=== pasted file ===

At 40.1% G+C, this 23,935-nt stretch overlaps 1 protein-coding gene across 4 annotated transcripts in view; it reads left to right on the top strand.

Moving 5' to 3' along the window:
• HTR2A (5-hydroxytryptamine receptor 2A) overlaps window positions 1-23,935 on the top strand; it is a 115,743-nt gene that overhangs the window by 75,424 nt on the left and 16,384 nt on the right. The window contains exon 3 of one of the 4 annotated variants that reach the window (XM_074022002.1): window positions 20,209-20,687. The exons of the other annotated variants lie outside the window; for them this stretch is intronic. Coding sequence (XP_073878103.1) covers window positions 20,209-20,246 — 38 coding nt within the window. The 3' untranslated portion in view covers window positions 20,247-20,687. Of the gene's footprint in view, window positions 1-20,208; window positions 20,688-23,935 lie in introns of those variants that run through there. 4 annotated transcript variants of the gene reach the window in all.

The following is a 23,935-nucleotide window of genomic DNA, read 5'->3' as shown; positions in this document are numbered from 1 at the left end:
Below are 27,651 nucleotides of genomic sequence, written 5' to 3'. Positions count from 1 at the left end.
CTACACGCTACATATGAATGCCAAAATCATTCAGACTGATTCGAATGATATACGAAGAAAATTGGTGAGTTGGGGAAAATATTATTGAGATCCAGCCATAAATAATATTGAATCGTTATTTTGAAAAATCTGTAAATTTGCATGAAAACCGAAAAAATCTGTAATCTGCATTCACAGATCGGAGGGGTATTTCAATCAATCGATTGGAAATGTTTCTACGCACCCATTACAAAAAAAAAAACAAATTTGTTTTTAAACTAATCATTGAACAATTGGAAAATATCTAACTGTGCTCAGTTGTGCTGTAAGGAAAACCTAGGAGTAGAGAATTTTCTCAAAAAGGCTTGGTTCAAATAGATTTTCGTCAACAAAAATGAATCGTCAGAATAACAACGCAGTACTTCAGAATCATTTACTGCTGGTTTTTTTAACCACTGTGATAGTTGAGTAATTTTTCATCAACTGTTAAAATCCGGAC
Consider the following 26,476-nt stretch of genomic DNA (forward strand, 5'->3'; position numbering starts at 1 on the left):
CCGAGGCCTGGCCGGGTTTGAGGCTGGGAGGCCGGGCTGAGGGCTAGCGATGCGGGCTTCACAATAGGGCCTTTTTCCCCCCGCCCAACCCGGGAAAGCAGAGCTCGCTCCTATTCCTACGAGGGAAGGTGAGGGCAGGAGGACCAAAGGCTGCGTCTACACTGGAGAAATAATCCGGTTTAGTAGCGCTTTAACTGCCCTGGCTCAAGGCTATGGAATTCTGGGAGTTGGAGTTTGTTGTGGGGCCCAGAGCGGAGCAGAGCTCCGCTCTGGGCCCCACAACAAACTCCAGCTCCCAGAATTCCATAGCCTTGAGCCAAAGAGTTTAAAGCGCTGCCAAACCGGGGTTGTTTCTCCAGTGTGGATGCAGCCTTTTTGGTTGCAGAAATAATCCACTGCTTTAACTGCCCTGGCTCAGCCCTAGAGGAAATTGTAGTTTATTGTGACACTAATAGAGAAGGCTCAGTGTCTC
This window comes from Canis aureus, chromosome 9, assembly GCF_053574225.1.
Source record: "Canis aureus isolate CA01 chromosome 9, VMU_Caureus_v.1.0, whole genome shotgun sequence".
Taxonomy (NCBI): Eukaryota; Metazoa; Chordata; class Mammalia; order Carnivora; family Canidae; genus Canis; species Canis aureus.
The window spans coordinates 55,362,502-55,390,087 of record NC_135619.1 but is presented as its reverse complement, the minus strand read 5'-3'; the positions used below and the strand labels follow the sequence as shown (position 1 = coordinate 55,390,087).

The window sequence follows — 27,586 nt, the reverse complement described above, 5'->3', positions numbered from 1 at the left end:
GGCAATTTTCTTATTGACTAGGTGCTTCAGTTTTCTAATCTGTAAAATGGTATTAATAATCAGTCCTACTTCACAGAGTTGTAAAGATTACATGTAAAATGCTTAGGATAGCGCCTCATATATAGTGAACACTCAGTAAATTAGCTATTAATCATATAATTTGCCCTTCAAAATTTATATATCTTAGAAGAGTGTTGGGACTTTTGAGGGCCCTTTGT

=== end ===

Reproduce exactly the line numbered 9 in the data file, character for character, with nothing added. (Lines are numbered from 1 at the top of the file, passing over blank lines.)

This window comes from Canis aureus, chromosome 9, assembly GCF_053574225.1.